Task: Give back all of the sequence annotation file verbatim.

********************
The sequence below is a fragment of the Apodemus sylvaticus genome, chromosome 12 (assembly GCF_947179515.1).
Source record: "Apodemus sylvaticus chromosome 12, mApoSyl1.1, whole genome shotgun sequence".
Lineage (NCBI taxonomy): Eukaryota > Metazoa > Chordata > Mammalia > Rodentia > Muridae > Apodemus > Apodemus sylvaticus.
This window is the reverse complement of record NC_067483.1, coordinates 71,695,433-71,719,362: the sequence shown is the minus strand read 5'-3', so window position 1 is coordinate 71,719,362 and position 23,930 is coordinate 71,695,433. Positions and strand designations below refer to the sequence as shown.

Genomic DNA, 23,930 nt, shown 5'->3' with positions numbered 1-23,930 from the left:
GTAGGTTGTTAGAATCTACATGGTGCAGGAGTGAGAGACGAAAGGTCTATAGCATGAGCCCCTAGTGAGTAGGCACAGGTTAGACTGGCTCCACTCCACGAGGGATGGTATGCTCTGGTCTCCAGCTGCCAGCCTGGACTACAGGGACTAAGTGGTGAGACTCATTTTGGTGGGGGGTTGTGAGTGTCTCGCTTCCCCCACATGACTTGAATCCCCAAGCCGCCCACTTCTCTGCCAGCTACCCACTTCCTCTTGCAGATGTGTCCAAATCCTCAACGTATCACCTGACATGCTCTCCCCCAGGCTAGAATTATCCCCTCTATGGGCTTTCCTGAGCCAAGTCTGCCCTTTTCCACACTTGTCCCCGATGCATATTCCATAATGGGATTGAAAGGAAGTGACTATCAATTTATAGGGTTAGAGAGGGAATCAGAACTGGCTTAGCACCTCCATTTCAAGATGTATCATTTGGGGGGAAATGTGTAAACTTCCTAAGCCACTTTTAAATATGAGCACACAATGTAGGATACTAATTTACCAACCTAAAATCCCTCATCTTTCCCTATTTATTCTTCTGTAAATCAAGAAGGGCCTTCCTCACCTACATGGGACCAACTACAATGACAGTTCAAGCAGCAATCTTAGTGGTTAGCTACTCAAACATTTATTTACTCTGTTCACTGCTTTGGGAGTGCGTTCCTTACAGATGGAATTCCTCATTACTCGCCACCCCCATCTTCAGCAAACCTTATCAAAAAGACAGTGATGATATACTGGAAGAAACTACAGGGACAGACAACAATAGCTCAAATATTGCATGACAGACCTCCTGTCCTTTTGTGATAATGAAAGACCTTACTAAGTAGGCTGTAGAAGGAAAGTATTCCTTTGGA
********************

The sequence below is a fragment of the Apodemus sylvaticus genome, chromosome 12 (assembly GCF_947179515.1).
Source record: "Apodemus sylvaticus chromosome 12, mApoSyl1.1, whole genome shotgun sequence".
Lineage (NCBI taxonomy): Eukaryota > Metazoa > Chordata > Mammalia > Rodentia > Muridae > Apodemus > Apodemus sylvaticus.
This window is the reverse complement of record NC_067483.1, coordinates 71,695,433-71,719,362: the sequence shown is the minus strand read 5'-3', so window position 1 is coordinate 71,719,362 and position 23,930 is coordinate 71,695,433. Positions and strand designations below refer to the sequence as shown.

Genomic DNA, 23,930 nt, shown 5'->3' with positions numbered 1-23,930 from the left:
GTAGGTTGTTAGAATCTACATGGTGCAGGAGTGAGAGACGAAAGGTCTATAGCATGAGCCCCTAGTGAGTAGGCACAGGTTAGACTGGCTCCACTCCACGAGGGATGGTATGCTCTGGTCTCCAGCTGCCAGCCTGGACTACAGGGACTAAGTGGTGAGACTCATTTTGGTGGGGGGTTGTGAGTGTCTCGCTTCCCCCACATGACTTGAATCCCCAAGCCGCCCACTTCTCTGCCAGCTACCCACTTCCTCTTGCAGATGTGTCCAAATCCTCAACGTATCACCTGACATGCTCTCCCCCAGGCTAGAATTATCCCCTCTATGGGCTTTCCTGAGCCAAGTCTGCCCTTTTCCACACTTGTCCCCGATGCATATTCCATAATGGGATTGAAAGGAAGTGACTATCAATTTATAGGGTTAGAGAGGGAATCAGAACTGGCTTAGCACCTCCATTTCAAGATGTATCATTTGGGGGGAAATGTGTAAACTTCCTAAGCCACTTTTAAATATGAGCACACAATGTAGGATACTAATTTACCAACCTAAAATCCCTCATCTTTCCCTATTTATTCTTCTGTAAATCAAGAAGGGCCTTCCTCACCTACATGGGACCAACTACAATGACAGTTCAAGCAGCAATCTTAGTGGTTAGCTACTCAAACATTTATTTACTCTGTTCACTGCTTTGGGAGTGCGTTCCTTACAGATGGAATTCCTCATTACTCGCCACCCCCATCTTCAGCAAACCTTATCAAAAAGACAGTGATGATATACTGGAAGAAACTACAGGGACAGACAACAATAGCTCAAATATTGCATGACAGACCTCCTGTCCTTTTGTGATAATGAAAGACCTTACTAAGTAGGCTGTAGAAGGAAAGTATTCCTTTGGA